开放之前的商务旅行 / Business Travel Before The Open Door

 

 



长江上的渡船(摄于1978年) / Across the Yangzi River, 1978

 

开放之前的商务旅行:问询订票需耐心

在伟大的改革开放于1979年开始之前,中国完全是另一个世界。

第一次来中国商务旅行时,本以为能见到的东西都找不到:广告、天气预报、电话(还有电话簿)、公司名片、出租车、私家车、咖啡、可口可乐、五颜六色的时装、电视机……


然而,那里有各种各样你想不到的东西:随处可见的痰盂、拉大粪的马车、挂在旅馆床上的蚊帐、路灯上面的大喇叭、写着“我们的朋友遍天下”和劝告所有人都要“为人民服务”的路牌,等等。



在中国国内旅行,简直就是一次历险,因为航空公司(当时中国只有一家)没有电脑系统,旅客必须亲自到公司办事处购票。可是,全国大部分地区并不对外国游客开放。


电话和电视机是稀罕东西。即便偶尔能看到一台电视,也多半是黑白的,屏幕很小,有十几个人正挤在它面前看着。

从香港至广州,每日有一班火车,需花费大半天的时间。此时,还没有连接两座城市的飞机、渡轮和公路。

1978年,我协助一位美国客户做成了一个项目,然后陪同他和太太去了趟北京。他想在北京的会议结束后,乘船游长江。我觉得这是个好主意。

我事先在香港查询得知,只有到北京之后,才能订游长江的船票,但我们仍不清楚,能不能得到游览的许可。


到了北京,我们去中国旅行社办事处打听。像航空公司一样,当时中国也只有一家旅行社。垄断和中央计划是20世纪70年代中国的特色。

北京的中旅办事处好心地把电话借给我们,让我们打给重庆办事处。他们甚至帮我们拨了号码,但在当时,帮我们打电话还不属于他们的服务范围。

主管的那位同志是位身穿白衬衫、表情严肃的中年妇女。她接通了电话,把话筒递给了我。

听到重庆方面应答,我用普通话自我介绍,表示我们想要两张从重庆发船游长江的票。

我先是问,在我们想出发的那天,重庆有没有船?

“有。”

接着,我问:“有没有两张头等舱船票?”

“没有。”

于是我又问:“那天的头等舱都订完了吗?”

“没有。”

“可那天不是有船吗?”

“有。”

“那我们能不能买两张头等舱的票?”

“没有。”

“票都订完了吗?”

“没有。”

我开始泄气了,但决定换个说法问问,从最基本的问题开始。

“你们有船吗?”

“有。”

“能搭人吗?”

“能。”

“是从重庆上船顺长江而下?”

“是。”

“能坐多少人?”

“几百人。”

终于得到了一个肯定和否定以外的回答!谈判有了突破,取得小胜,谢天谢地!

“船多久发一次?”

“天天都发。”

“有客舱吗?”

“有。”

“客舱分等级吧?”

“对。”

“有几等?”

“四等、三等、二等。”

“最好的是哪一等?”

“二等。”

“难道没有头等吗?”

“没错。”

“二等舱是最好的?”

“是。”

“你有两张我提到的那个日子的二等舱票吗?”

“有。”

“我现在能预订吗?”

“可以。”

就这样,我们开始了游长江的第一段行程。虽然最初订票不很顺利,但整个旅程还是非常美妙的。

我后来知道,在改革开放前的中国,“头等”听上去有一种讨厌的资产阶级腔调,人们避免用它来给交通工具的位置命名,不把它与旅游者联想在一起。在那个年代,你跟朋友、同事、邻居说,自己坐二等、三等或四等舱游览了长江,会稳妥得多。

像当时的很多事情一样,你一定要耐心地提问。如果运气好,你最终能搞清事情的缘由。

Business Travel Before The Open Door

China was really another world before the great reform and opening which began in 1979.

As a first-time business visitor, all kinds of things you expected to see were missing: advertising, the weather report, telephones (and telephones books), business cards, taxis, private cars, coffee, coca cola, colorful fashion, television sets, etc.

On the other hand, there were all kinds of things you didn’t expect to see: spittoons were everywhere, nightsoil wagons, mosquito netting hanging over hotel beds, big loudspeakers on the street lamps, billboards proclaiming that China had friends all over the world and exhorting everyone to serve the people, etc.

Travel within China was quite an adventure, because the airline (note the singular noun; there was only one) was not computerized and ticketing could only be done in person by the traveler himself at an airline office. Most regions of the country were closed to foreign travelers anyway.

Telephones and TV sets were rarities. If you did come across a TV set, it was likely to be a very small black and white screen, with 12 to 15 people huddled around it.

From Hong Kong, it took the better part of a day to get to Guangzhou on the once daily train service. Planes, ferries and road links between the two cities came later.

I escorted an American customer and his wife on a trip to Beijing in 1978 after the successful completion of a project we’d helped him with. After our meetings in Beijing he wanted to make a boat trip down the Yangzi River, which sounded great to me.

I made some inquiries in Hong Kong and was told that Yangzi River boat trip bookings could not be made until we got to Beijing. Even then, it was unclear whether or not we would get permission to go.

In Beijing, we went to the China Travel Service office to make inquiries. As with the airline, there was only one travel agency in those days. Monopolies and central planning were defining characteristics of the 1970s in China.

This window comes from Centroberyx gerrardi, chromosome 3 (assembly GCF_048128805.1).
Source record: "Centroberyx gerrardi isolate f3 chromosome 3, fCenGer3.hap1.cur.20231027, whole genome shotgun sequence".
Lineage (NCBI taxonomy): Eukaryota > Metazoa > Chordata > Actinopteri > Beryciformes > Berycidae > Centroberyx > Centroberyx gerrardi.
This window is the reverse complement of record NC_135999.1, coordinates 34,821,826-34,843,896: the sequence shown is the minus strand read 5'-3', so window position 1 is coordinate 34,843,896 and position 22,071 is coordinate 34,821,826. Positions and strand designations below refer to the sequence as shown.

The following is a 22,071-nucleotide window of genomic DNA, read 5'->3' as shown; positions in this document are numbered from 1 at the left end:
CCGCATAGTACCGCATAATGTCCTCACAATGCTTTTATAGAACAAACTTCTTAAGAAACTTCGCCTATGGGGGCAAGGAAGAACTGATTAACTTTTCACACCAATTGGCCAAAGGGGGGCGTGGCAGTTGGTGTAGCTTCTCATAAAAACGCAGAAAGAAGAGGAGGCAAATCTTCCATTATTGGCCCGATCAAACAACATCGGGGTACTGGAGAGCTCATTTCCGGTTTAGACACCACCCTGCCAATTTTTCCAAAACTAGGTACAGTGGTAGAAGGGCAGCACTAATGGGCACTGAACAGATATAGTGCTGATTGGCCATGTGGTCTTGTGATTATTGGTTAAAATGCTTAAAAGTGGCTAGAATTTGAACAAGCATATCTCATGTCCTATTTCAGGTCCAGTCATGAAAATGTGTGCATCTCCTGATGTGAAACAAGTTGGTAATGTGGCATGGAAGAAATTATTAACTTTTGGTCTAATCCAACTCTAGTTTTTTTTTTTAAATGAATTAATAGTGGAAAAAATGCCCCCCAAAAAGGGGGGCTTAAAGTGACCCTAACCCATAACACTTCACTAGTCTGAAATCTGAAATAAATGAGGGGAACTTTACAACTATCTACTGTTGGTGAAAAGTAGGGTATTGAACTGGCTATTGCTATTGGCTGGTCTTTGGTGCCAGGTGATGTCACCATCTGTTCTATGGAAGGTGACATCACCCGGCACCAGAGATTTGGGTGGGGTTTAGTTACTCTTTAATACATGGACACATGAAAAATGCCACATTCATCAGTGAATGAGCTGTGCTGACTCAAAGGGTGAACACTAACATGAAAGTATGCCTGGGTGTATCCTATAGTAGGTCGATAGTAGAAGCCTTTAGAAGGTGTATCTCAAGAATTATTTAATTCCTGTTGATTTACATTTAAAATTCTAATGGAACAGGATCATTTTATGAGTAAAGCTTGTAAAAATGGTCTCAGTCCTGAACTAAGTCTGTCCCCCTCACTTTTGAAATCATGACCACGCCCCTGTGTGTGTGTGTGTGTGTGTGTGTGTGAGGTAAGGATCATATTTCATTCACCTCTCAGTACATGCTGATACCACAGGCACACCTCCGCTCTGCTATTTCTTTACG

CTS Beijing kindly let us borrow their telephone to call their Chongqing office. They even dialed the call for us, but making the call on our behalf was not yet part of the available service scope.

The comrade in charge, a rather dour middle-aged woman in a white blouse, made the phone connection for me and then handed me the phone.

When Chongqing answered, I introduced myself in Putonghua and stated our desire to book tickets on a boat from Chongqing down the Yangzi River.

I first asked if they had a boat sailing from Chongqing on our desired date of departure.

Yes. (“you”)

I then asked if they had two first class (“tou deng”) cabins available.

No. (“mei you”)

So, I said, you are fully booked in first class that day?

No. (“mei you”)

But you do have a boat sailing that day?

Yes. (“you”)

Then we would like two first class cabins if possible.

No. (“mei you”)

Then you are fully booked?

No. (“mei you”)

I was beginning to get frustrated, and decided to take a different line of questioning, starting with the basics.

You have a boat?

Yes.

It carries people?

Yes.

Down the Yangzi River from Chongqing?

Yes.

How many people?

Several hundred.

At last something other than a yes-no answer ! A breakthrough in the negotiation. Thank goodness for small victories.

How often does it sail?

Every day.

Does it have cabins?

Yes.

Are there different classes of cabins?

Yes.

What are the different classes of cabins?

Fourth, Third and Second.

Which is the best class of cabins?

Second class.

So the boat does not have any first class cabins?

Correct.

Second class is the best class of cabin available?

Yes.

Do you have two Second Class cabins available on the date I mentioned?

Yes.

Can I reserve them now?

Yes.

And thus the first stage of our trip down the Yangzi River began. It turned out to be a wonderful trip, even though the reservation process got off to a slow start.

I learned that “First Class” in the pre-Open Door era in China had an undesirable bourgeoise sound to it, to be avoided in naming parts of a transport vessel, or in association as a traveler. It sounded much safer in those days to tell friends, colleagues and neighbors that you traveled second, third, or fourth class down the river.

Like a lot of things in those days, you had to ask questions patiently. Eventually, with luck, you might figure out the reasons why.
 


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